Image for Riding the Devil’s Highway

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Friend of creatures great and small: Don Knowler ... and mates ...

Sometimes I think the world has gone mad, and my research into roadkill for my soon to be launched book, Riding the Devil’s Highway, more or less confirms this view.

Forget the irony surrounding wild and beautiful Tasmania being dubbed the “roadkill capital of the world”, in northern Finland the authorities there daub reindeer in glow-in-the-dark paint to prevent them being hit by lead-footed motorists.

I was contemplating this bizarre fact last week, while in the roadkill-free zone of an exercise bike in my local gym, when an item concerning roadkill in the north-eastern United States came on the television news.

A fashion designer in Boston had managed to beat her clients’ politically-correct ban on using fur in fashion. She simply drove the highways of rural Massachusetts at dawn looking for roadkill, especially commonly killed raccoons which provided wonderful fur for collars.

My book, of course, is not just about roadkill fashion, or the food they serve at the Roadkill Café along Route 66 in the United States (even if I do have a reference to a roadkill bra, made from a dead possum in New Zealand).

All the same, I do have an unhealthy interest in what lies squashed on the road, and I blame it in part on an invitation I received many years ago to take part in a roadkill research project. It contained an unusual request – could I obtain a supply of leopard urine?

Working as a young reporter covering the United Nations in New York in the 1980s, I had been contacted by Canadian researchers trying to develop a repellent to deter moose from sheltering in railway tunnels and highway cuttings during the harsh Canadian winter.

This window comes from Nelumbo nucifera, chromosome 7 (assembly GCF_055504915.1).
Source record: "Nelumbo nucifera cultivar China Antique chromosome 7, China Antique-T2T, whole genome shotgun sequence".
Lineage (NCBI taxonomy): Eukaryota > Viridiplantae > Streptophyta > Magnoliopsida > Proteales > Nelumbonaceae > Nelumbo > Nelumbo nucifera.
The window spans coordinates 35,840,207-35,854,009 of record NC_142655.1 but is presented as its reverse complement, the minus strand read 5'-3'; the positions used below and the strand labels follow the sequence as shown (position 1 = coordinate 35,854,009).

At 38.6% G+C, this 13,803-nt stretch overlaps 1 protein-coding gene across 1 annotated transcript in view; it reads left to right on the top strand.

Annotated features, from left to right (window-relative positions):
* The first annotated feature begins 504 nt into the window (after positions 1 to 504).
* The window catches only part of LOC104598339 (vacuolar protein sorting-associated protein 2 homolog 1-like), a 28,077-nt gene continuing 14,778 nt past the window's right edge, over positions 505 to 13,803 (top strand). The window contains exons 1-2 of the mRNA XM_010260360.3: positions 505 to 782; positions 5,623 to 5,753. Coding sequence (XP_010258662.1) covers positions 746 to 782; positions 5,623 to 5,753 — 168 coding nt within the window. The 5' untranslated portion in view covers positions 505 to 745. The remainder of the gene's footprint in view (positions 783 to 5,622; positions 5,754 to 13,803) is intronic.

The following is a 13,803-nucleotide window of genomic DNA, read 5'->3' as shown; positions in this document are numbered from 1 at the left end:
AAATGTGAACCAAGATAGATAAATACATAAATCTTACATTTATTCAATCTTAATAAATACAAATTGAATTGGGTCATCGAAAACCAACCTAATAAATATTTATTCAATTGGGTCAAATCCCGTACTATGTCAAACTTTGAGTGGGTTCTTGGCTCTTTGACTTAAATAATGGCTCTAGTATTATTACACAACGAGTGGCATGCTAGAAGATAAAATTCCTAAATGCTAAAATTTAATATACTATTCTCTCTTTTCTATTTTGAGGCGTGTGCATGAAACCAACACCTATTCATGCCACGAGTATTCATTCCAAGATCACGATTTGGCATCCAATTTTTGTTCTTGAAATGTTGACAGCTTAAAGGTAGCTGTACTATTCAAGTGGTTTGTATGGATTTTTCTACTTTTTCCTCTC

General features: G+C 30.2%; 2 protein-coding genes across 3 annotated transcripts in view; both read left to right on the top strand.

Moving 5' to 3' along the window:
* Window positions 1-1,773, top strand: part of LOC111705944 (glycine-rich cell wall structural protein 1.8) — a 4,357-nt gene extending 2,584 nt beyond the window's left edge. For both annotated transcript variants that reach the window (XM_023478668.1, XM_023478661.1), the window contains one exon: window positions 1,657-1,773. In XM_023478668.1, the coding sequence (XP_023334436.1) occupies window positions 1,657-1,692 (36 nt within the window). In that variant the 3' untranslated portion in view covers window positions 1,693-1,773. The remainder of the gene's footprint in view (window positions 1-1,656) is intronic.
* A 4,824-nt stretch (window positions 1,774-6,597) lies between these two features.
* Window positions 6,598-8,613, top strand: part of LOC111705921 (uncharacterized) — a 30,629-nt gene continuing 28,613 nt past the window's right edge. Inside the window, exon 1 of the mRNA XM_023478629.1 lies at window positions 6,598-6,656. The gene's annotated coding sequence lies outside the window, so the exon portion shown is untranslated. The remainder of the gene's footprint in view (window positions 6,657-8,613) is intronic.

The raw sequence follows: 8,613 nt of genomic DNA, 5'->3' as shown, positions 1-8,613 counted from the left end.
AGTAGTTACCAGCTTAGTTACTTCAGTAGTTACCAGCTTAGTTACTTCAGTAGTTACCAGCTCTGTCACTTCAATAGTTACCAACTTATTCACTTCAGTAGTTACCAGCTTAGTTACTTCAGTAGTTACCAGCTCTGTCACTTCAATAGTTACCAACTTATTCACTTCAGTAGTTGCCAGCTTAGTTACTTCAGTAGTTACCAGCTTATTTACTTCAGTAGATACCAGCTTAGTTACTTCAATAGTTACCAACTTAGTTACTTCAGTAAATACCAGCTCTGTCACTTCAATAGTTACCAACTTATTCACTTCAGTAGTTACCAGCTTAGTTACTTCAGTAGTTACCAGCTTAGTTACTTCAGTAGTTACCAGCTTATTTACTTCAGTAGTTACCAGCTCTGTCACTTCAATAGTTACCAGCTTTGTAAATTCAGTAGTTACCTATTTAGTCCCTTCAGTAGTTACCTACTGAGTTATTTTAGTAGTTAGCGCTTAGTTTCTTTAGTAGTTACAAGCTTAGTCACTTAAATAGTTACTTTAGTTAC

My name had come up because I had previously worked in southern Africa and I had frequently written about wildlife, including big cats, in both national parks and in breeding programs in zoos and private sanctuaries.

This project was very much hands-off on my part with me merely providing a list of contacts to the researchers but it got me thinking about not just moose but all the other creatures I had seen dead on the roads of North America, and on the highways of my native Britain. 

When I came to live in Tasmania 15 years ago I was surprised to discover that I had not only arrived in a “clean and green” wildlife paradise but I was also in “the roadkill capital of the world”.

I soon learned groundbreaking research conducted by Alistair Hobday and Melinda Minstrell revealed the animal and bird toll on Tasmanian roads was the highest on roads anywhere else on the planet, with one animal killed every three kilometres on average. Or, as a contributor to the Mercury letters page described a Tasmanian journey: it was like “crossing a bloody carpet”.

The Mercury letters page reflects concern about roadkill on virtually a weekly basis. Some of the letters are from tourists who say they will not come again. The roadkill toll is indeed collosal.

One hundred and eight thousand brushtail possums, nearly 30,000 pademelons, 15,000 wallabies, more than 3300 Tasmanian devils. At least 300,000 mammals and birds are killed on Tasmania’s roads every year. That’s an average of one animal killed every two minutes.

A website dedicated to roadkill,  http://www.roadkilltas.com,  also tells us that each Tasmanian driver can expect to kill at least one animal in a year and Against Animal Cruelty Tasmania says the toll could well reach beyond half a million animals, birds and reptiles annually.

Flattened fauna ...

About a decade ago I set out on a journey to write a book about roadkill but, as with many of my lengthy drives, I became distracted along the way.